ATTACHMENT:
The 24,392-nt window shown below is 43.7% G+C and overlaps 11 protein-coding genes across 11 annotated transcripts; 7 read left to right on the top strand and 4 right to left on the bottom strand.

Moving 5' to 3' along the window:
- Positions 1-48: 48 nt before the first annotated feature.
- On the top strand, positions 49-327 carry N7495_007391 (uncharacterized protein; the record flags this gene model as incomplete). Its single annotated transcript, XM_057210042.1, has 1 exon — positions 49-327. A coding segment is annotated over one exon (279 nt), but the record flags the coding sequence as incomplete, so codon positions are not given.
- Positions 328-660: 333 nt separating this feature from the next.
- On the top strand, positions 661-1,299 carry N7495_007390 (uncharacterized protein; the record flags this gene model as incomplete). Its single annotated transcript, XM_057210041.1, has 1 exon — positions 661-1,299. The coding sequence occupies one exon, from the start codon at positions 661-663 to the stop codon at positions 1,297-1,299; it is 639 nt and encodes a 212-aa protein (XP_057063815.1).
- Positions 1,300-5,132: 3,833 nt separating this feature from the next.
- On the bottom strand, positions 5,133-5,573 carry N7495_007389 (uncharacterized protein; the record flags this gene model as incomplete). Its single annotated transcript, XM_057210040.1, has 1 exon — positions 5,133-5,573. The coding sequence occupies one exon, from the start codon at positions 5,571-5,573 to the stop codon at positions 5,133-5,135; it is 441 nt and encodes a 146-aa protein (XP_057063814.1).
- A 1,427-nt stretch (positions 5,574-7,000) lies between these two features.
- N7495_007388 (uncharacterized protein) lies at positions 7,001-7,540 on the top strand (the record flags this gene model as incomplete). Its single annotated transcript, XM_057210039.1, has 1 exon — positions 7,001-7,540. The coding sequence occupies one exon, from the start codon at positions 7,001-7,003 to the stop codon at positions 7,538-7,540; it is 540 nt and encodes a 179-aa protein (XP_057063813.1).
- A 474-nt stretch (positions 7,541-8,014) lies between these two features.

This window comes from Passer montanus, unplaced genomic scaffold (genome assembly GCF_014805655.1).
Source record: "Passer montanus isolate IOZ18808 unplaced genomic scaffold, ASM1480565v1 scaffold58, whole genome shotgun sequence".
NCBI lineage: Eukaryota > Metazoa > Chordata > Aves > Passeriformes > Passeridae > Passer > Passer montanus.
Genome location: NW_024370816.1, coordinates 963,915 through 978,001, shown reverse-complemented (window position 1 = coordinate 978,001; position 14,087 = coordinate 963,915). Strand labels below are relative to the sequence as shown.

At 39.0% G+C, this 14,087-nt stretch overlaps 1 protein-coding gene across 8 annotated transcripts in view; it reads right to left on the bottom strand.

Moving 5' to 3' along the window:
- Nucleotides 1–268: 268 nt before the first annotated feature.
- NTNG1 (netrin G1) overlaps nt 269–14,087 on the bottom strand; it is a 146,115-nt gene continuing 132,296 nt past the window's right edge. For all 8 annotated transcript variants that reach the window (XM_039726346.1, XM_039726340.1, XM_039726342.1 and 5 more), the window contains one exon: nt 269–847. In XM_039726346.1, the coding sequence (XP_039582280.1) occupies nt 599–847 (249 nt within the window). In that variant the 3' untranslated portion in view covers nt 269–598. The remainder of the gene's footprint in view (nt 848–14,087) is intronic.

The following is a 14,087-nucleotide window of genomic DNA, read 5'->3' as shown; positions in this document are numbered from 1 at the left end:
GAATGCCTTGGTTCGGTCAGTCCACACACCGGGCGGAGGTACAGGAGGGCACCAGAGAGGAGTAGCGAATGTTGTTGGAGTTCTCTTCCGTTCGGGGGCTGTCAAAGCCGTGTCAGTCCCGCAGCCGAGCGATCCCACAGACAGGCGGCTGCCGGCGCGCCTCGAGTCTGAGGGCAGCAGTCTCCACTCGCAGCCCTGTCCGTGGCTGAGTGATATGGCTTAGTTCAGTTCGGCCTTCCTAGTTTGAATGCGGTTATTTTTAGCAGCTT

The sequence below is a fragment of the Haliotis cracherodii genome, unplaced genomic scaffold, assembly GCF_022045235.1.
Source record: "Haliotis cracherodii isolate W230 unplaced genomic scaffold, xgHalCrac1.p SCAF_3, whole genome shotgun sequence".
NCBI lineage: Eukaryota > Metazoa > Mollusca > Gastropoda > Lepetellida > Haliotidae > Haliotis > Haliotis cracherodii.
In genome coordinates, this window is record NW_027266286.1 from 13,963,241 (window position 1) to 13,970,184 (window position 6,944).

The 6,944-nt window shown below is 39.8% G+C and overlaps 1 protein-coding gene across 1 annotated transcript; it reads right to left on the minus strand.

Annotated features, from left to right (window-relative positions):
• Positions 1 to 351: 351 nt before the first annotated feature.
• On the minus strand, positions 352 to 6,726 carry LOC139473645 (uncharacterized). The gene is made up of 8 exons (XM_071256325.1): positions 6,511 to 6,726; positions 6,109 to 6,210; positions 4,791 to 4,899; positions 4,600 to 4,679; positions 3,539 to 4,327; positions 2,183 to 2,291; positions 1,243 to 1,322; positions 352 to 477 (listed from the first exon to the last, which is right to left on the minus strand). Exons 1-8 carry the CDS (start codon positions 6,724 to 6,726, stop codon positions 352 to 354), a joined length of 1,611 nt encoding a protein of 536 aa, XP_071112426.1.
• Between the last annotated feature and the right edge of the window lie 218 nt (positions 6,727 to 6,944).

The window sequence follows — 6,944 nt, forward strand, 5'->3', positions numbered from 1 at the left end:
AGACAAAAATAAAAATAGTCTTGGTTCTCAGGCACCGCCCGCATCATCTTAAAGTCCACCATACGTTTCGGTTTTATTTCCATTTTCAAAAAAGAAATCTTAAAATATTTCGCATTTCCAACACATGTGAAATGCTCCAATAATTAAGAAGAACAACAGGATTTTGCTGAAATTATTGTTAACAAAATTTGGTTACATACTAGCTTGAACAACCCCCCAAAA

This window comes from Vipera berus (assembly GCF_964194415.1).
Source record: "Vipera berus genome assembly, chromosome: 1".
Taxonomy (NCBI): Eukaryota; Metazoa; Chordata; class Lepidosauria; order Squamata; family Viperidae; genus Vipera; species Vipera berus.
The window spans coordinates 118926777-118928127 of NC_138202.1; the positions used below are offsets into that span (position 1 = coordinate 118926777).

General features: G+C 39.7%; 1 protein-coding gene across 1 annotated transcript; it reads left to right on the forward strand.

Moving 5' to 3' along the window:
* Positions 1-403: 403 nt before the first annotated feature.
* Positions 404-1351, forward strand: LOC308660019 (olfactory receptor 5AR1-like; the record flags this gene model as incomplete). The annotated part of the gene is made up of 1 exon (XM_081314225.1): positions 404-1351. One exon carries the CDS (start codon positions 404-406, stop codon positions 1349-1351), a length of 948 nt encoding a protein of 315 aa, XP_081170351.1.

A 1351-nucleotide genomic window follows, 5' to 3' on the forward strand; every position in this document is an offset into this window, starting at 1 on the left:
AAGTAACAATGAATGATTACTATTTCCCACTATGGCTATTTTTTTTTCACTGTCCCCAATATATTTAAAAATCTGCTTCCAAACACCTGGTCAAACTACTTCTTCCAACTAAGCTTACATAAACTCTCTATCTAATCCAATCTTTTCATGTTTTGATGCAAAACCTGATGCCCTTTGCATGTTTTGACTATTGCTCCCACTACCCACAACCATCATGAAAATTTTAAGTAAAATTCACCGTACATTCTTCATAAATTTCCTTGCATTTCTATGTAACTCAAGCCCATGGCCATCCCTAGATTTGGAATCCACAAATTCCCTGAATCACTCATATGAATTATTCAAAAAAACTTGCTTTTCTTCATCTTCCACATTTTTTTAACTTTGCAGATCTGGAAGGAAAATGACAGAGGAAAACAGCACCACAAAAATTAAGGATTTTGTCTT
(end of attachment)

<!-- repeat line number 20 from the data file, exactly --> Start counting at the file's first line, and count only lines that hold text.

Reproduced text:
The following is a 14,087-nucleotide window of genomic DNA, read 5'->3' as shown; positions in this document are numbered from 1 at the left end: